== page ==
Everest Man - Kami Rita Sherpa

Everest Man - Kami Rita Sherpa

Kami Rita Sherpa got into mountaineering to continue the tradition of climbing in the district of Solukhumbu, where the world's tallest mountain, Mt. Everest, stands at 8,848.86 meters (29,031.7 ft). He has broken his own multiple Everest ascent records with his 23rd, 24th, and 25th summits in 2018, 2019, and 2021, respectively. Kami Rita Sherpa hold the record for the most climbs of Mount Everest on May 17th this year, reaching the summit for the 28th time during the Seven Summit Treks Everest Expedition 2023. Previously, Pasang Dawa Sherpa matched Kami Rita's 26th climbs on May 14th, but Kami Rita quickly surpassed him with his 27th ascent the following day. Just three days later, on May 17th, Pasang Dawa equaled Kami Rita's record with his 27th climb. Nevertheless, Kami Rita Sherpa, retained the title of most Everest summits in the world. This was his second ascent of the season, having already conquered the peak on May 17th, 2023.  

Kami Rita Sherpa, 53, comes from a humble ethnic Sherpa community. His father, Mingma Chhiri Sherpa was among the first Sherpa Sardar in the Everest region. He boasts of coming from a record-holding family. His elder brother, Lakpa Sherpa, is also a 17-time Everest summiter. He was born and raised in the mountainous area of Solukhumbu district with extreme climatic conditions. Like most of the people in Khumbu region, his childhood was spent in a very harsh environment where snowstorms and landslides are common. This remote village of Thame (3,750 m), is also home to many world-famous Sherpa mountaineers including Tenzing Norgay Sherpa, the first Sherpa to climb the Everest with New Zealand's Sir Edmund Hillary in 1953. Following the village’s tradition, Kami Rita was introduced to tourism at the young age of 12 when he joined the first trek. He trekked more than a week from his home village Thame to Jiri and began a career as a porter and then kitchen helper for Everest region treks in 1992. "At the time there was no gas nor kerosene fuel, we collected firewood available nearby and used it as cooking fuel in the campsite," he says, recalling his early trekking days experience some 30 years ago.

For many days, he walked in the trekking area of the Everest region, carrying a heavy load that comprises camping equipments and food supplies. He remembers wearing yak fur cloths and walking barefoot along the Everest trekking route. There were no tea-houses and lodges those days, and only camping treks were prevalent at that time. When there was no porter job he also spent his early life as a yak driver - leading yak caravans for the transport of goods and tourist loads. After a few years, he was promoted to assistant guide and eventually to a trekking guide. At the age of 18, he got an opportunity to join the Mera Peak (6,476 m) and Island Peak (6160 m) expeditions. Unlike others getting that job, according to him, was easier for him because of his family connection. His brother-in-law was already working as a guide, which helped him his quick promotion.

Porter to record-breaking Mountaineer

Kami Rita got his first chance to go on an Everest expedition at age of 22, but due to a lack of high altitude work experience, he could only reach up to 8000 meters. Later in 1994, Kami Rita was successful to stand atop Everest for the first time while he was working for an American expedition team. Since then, he has been a frequent climber to Everest. He has climbed Everest in every spring season, unless the expedition was called off by deadly mountain disasters - avalanches, earthquakes and snowstorms. By 2017, he had already ascended Everest 21 times, sharing the record with veteran and senior climbers, Apa Sherpa and Phurpa Tashi Sherpa. In 2018, he made the 22nd ascent to the summit of Everest, breaking his own record for most ascents to the summit. Subsequently, he broke his own records one by one—the 23rd and 24th in 2019. In 2020, he had a planned to celebrate the Silver Jubilee with the 25th climb, but was postponed due to the Covid-19 pandemic. Then celebrations were further delayed as he led the 16-member team of Bahrain Royal Guard, including Prince Sheikh Mohammed Hamad Mohammed Al Khalifa. Nevertheless, he made his 25th summit in May 11, 2021 along with the team whereas most expedition groups cancelled their expedition bids.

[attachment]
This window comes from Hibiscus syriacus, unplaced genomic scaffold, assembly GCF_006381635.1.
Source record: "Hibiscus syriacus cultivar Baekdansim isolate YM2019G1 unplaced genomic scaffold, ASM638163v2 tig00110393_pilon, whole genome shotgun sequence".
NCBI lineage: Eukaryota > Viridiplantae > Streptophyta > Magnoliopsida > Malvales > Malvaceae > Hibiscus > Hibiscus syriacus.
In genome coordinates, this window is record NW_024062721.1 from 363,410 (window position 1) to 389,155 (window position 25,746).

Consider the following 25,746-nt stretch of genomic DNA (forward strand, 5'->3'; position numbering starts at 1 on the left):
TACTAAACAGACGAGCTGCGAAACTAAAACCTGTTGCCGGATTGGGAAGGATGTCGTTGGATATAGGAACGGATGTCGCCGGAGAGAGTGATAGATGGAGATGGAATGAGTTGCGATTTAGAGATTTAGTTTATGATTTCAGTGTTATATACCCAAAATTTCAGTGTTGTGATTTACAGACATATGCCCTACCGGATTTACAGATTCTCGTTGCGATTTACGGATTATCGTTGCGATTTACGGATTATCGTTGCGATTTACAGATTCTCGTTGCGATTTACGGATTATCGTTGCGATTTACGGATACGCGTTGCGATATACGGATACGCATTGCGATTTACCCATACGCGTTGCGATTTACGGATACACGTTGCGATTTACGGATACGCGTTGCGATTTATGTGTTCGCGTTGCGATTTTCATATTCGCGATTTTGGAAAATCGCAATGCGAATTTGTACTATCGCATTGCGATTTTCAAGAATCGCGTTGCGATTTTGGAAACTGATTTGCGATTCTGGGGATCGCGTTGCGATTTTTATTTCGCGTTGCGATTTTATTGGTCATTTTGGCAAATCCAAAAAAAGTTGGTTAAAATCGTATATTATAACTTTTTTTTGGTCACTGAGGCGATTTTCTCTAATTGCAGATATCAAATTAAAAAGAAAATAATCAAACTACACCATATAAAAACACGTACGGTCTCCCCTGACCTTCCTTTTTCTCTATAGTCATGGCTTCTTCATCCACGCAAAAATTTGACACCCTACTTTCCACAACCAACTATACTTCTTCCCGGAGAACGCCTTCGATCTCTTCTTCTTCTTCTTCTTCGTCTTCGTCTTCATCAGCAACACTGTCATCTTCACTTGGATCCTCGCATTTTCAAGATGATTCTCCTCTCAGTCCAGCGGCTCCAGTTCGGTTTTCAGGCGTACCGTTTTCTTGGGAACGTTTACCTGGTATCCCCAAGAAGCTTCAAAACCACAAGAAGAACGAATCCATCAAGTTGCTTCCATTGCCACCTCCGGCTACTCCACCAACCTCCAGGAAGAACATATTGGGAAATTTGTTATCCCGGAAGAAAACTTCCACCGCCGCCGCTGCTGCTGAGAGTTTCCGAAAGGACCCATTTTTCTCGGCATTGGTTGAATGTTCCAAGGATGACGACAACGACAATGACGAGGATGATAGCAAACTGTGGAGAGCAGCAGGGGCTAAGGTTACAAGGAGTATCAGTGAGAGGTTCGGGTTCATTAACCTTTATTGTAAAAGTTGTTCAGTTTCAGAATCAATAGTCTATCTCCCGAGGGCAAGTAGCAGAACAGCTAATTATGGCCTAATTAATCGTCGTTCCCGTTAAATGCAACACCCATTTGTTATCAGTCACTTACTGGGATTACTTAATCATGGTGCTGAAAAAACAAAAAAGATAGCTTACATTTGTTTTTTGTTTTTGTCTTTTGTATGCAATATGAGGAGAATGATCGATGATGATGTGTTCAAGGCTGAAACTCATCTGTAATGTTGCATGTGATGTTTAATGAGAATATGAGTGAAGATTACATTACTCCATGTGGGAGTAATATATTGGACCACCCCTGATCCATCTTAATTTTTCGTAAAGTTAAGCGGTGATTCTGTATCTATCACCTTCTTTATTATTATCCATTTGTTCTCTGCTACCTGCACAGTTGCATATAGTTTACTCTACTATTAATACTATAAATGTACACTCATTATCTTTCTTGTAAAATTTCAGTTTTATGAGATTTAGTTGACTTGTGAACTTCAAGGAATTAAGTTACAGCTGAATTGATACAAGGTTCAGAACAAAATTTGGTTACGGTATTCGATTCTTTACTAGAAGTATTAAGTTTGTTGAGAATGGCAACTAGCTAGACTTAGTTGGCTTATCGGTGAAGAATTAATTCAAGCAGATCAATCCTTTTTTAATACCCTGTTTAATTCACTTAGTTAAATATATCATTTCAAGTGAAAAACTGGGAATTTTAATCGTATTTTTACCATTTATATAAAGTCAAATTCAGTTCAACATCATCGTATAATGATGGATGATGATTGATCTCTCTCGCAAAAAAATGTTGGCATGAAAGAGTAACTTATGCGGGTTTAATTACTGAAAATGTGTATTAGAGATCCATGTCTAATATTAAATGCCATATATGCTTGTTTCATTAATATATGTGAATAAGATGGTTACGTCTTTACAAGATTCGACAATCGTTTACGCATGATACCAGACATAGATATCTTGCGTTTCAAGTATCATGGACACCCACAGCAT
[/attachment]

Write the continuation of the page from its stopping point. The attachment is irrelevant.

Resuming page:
The following year, on May 7, 2022, he reached his 26th summit. Over the course of his mountaineering career, which spanned three decades, he accomplished this astounding feat, and the count continues. Today, he is one of the best and most accomplished mountaineers in the world and is sought-after among mountaineers internationally as a knowledgeable and trustworthy guide. In addition, Kami Rita Sherpa has scaled numerous more formidable mountains in Nepal and on other continents. His other 8,000-meter summits include Cho Oyu (8 times), K2, and Lhotse (once each). He has made the 8000-peak record 39 times in total. He is also an expert ice climber and has scaled many challenging icefalls in the Khumbu area and beyond. With this, he has earned the title of The Everest man. His enthusiasm for the Everest trek is still strong. This spring, Kami Rita will re-climb Everest as part of his duty of accompanying foreign climbers to the top. 

Struggle at Home and Work

Kami Rita was born into a large family of eight siblings. Now, he lives in Kapan, an outskirt of Kathmandu city with his wife, a daughter, and a son. He has studied up to grade 4 in his own village. He then went to Khumjung school for higher grades. His home was a three-hour walk from the village to school—a difficult terrain with a steep and grubby trail. At the age of 10, he visited the village monastery for 3-4 months a year to continue his study when the school remain closed. He regrets not being able to complete his school level education due to the poor quality of village schools, the distance, and his family’s dire situation. That is why, he has done his best to assist and encourage his children’s education. He also struggled a lot in his work.